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  1. I am 75 and have had Parkinson’s for 14 years and had Beep Brain Stimulation (DBS) in 2012 but am still on high doses of medication being Madopar 125 mg (one and a quarter tablets) 6 times per day, Sifrol ER (pramipexole) 3.75mg once per day, Amantadine 100 mg twice per day to control dyskinesia. Also Mirtazapine 15 mg per day for depression. I have some osteoporosis of left forearm so I take Fosamax 70mg/70 mcg (1 tablet) per week and Caltrate (1500mg calcium carbonate) once per day and Vitamin D 1000 IU liquid once per month. Is it necessary to take all 3 (Fosamax, Caltrate, Vitamin D)? I have been advised to take Fosamax for the rest of my life. When I go to the dentist I take an antibiotic Amoxycillin 500mg 4 capsules (total 2000mg) 1 hour before the appointment and 2 capsules after the appointment to minimize bacteria settling on DBS hardware . For hayfever I occasonally take Claratyne (Loratadine) 10mg. Do all these medications agree with each other is there any contraindication? Am I over-medicated either for Parkinson’s or for osteoporosis?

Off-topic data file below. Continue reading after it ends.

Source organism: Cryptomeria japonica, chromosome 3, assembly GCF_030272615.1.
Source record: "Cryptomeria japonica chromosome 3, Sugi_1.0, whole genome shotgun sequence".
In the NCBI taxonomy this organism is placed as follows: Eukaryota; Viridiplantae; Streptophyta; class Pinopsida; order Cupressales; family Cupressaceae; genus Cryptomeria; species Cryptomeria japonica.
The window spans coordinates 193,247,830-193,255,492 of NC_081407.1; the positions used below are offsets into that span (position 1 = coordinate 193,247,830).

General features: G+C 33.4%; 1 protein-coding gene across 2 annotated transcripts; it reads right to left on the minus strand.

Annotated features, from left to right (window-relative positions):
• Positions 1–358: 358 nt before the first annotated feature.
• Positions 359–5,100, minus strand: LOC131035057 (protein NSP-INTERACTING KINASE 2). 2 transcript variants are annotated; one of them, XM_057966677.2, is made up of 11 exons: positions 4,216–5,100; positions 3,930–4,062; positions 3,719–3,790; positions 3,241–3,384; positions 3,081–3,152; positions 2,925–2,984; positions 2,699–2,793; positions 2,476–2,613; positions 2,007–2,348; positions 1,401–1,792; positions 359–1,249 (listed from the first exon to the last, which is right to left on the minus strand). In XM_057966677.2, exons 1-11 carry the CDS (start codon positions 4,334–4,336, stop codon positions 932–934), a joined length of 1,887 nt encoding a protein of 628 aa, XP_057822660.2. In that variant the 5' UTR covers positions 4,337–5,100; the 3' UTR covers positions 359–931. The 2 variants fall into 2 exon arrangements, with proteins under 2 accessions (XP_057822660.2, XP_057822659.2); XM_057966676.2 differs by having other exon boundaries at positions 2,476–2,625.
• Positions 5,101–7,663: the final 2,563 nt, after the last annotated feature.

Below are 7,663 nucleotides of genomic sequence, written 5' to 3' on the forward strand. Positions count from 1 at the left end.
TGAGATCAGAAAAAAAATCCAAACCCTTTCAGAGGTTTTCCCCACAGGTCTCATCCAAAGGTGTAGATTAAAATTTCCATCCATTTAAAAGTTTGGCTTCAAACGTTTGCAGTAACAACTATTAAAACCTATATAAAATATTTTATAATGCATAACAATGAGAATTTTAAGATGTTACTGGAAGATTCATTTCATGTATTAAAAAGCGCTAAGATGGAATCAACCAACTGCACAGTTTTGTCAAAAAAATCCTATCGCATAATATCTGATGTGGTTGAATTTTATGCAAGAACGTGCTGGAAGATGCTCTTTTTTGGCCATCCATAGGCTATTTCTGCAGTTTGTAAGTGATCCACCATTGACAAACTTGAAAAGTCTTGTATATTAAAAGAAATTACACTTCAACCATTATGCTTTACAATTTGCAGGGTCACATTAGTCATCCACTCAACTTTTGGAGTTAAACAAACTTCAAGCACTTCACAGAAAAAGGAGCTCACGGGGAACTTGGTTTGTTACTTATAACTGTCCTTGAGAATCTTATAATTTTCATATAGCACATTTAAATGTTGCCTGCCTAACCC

2. There are now over a dozen published studies in the Parkinson’s disease literature and all point to an increased risk of osteopenia (thin bones), and to an increased risk of osteoporosis (brittle and fragile bones). A sobering issue recently raised by Daniel et. al. is that men with Parkinson’s disease are also at risk for having thin bones. Our thinking on bone loss has been evolving and we now believe that the degenerative process in Parkinson’s disease affects the signals that trigger bone growth, thereby putting both genders at risk. We now recommend that both men and women have regular bone health checkups. Having thin bones sets up an increased risk for fractures, and because Parkinson’s patients are at risk for falling it is critically important to keep healthy bones. There are several factors that can help to strengthen your bones including exercise, calcium supplementation, and vitamin D. In more severe cases osteoporosis drugs can also be prescribed. Additionally, some mild exposure to sunlight can be helpful, however remember to wear sunscreen, as Parkinson’s disease patients are at a higher risk for melanoma. Selected References: 1: Levin RM, Tucci JR. Parkinson's Disease and Metabolic Bone Disorders: A Common Connection That Needs More Attention. Endocr Pract. 2012 May 1:1-9. [Epub ahead of print] PubMed PMID: 22548948. 2: Daniel SK, Lansang MC, Okun MS. Bone mineral density (BMD) in male patients with Parkinson's disease. Int J Neurosci. 2012 Apr 18. [Epub ahead of print] PubMed PMID: 22510054.